Then I drew around the template five times onto the back of the fabric and cut these out too.

I then pinned these onto the white jersey, right sides together, matching the grains, then roughly cut them out.

I then sewed the two layers together on the sewing machine, leaving an approx 1 1/2" opening in the neckline to turn the right way out. Once sewn together, I trimmed the seam allowances down to 1/4", using my rotary cutter wherever possible, and also cut off the sharp points at the bottoms and where the neck bits end, and turned them the right way out as I went...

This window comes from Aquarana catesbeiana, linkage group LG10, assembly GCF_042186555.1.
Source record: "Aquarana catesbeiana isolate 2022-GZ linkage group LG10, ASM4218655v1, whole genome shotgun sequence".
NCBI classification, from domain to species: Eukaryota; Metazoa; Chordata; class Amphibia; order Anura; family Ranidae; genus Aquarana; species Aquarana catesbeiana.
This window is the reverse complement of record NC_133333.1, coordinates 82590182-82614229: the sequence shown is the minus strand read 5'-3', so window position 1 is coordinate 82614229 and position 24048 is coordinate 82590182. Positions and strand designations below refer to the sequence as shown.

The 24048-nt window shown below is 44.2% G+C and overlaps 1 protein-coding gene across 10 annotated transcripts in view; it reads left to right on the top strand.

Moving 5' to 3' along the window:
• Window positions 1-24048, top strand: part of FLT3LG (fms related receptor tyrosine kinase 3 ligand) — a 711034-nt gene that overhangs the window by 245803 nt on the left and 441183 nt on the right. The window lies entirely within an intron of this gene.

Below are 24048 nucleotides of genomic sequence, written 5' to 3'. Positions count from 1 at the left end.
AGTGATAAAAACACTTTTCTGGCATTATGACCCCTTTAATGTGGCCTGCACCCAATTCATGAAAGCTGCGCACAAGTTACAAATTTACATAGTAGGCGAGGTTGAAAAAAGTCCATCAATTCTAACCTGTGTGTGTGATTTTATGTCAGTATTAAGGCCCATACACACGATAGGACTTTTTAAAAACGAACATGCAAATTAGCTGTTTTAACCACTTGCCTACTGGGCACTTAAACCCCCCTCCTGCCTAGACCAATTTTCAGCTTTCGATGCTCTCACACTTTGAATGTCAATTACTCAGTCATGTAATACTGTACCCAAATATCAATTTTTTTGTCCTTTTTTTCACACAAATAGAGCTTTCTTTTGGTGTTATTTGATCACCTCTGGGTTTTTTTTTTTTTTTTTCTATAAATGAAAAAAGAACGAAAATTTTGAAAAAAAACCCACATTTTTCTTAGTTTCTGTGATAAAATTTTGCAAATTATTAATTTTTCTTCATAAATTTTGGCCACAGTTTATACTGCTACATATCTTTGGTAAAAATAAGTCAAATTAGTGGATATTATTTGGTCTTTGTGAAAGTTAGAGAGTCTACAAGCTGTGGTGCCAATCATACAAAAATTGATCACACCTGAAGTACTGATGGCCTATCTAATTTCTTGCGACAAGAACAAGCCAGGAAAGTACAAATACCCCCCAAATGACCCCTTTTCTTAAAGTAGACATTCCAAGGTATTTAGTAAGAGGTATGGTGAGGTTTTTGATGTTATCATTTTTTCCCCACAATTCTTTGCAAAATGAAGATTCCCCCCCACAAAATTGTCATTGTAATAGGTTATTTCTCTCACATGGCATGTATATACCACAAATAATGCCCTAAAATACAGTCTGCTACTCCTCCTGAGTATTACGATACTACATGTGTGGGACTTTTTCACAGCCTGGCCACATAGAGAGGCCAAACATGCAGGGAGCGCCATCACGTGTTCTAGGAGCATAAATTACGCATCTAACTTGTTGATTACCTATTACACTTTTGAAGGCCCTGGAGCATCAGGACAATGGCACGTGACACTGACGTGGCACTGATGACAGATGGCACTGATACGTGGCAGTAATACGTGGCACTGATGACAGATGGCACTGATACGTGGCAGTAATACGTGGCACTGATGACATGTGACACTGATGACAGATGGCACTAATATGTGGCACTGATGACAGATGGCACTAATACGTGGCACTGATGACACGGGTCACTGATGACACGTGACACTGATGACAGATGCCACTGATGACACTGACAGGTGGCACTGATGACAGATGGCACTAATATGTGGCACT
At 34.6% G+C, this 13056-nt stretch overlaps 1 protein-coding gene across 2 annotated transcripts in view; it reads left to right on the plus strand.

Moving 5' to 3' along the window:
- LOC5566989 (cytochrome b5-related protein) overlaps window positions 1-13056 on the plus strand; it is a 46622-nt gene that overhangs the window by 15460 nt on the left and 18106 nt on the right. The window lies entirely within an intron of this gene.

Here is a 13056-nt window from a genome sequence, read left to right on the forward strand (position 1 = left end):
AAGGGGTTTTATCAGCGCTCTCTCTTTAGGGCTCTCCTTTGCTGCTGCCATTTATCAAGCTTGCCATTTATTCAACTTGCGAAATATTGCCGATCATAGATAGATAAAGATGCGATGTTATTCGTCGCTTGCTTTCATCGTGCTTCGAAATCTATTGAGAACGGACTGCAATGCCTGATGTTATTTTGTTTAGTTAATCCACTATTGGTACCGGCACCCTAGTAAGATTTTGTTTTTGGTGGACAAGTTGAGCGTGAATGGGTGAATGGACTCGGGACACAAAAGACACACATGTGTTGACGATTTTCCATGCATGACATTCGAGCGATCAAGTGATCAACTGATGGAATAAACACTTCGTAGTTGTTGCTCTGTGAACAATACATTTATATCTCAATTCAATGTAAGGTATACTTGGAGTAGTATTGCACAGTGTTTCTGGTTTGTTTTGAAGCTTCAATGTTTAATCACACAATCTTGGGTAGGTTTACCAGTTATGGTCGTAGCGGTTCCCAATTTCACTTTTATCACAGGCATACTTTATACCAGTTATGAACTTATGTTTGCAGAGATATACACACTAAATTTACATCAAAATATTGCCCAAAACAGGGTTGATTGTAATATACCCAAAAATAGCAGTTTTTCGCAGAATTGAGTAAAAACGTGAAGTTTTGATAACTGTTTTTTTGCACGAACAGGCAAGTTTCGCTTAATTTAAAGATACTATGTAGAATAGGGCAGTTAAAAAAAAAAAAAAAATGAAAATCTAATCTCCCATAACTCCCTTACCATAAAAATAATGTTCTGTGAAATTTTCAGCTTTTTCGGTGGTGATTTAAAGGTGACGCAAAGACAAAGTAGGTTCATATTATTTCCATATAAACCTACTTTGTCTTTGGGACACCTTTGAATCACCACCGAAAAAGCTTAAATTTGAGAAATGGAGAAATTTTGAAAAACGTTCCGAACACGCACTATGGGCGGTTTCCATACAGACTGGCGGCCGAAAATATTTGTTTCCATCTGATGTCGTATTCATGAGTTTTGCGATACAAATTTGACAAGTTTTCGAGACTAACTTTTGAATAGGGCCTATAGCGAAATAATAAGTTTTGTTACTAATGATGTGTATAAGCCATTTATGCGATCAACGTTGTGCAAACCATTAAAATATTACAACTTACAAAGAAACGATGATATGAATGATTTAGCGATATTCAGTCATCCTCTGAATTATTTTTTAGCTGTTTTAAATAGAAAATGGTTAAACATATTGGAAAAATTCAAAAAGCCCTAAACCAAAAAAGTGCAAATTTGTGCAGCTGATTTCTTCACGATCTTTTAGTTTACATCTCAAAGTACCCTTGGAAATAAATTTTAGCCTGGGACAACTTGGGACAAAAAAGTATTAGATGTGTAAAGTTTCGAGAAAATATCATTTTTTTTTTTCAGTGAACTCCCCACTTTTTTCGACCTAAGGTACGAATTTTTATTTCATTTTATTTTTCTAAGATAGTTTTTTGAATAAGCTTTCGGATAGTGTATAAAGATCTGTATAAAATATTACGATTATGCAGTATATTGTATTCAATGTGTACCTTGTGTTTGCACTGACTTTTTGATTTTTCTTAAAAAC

... then gave them a press and pinned the neck openings shut...

...then top stitched 1/4" in from the edge with blue contrast thread.

Then I sewed the buttonholes using the buttonhole foot, sewed on the buttons, et voila! Five pirate bibs for a baby pirate - Ooh Arr!

I know - how many photos can you have of bibs? This fabric just photographs so beautifully that I couldn't stop!

This has turned into a partial and unintentional tutorial, but if you find it useful and find yourself making some baby bandanas too, I'd love to know.

xxx Sam

Disclaimer: I would just like to point out that in no way does Ronan resemble a pirate, and may only possibly do so whilst sporting his new bibs!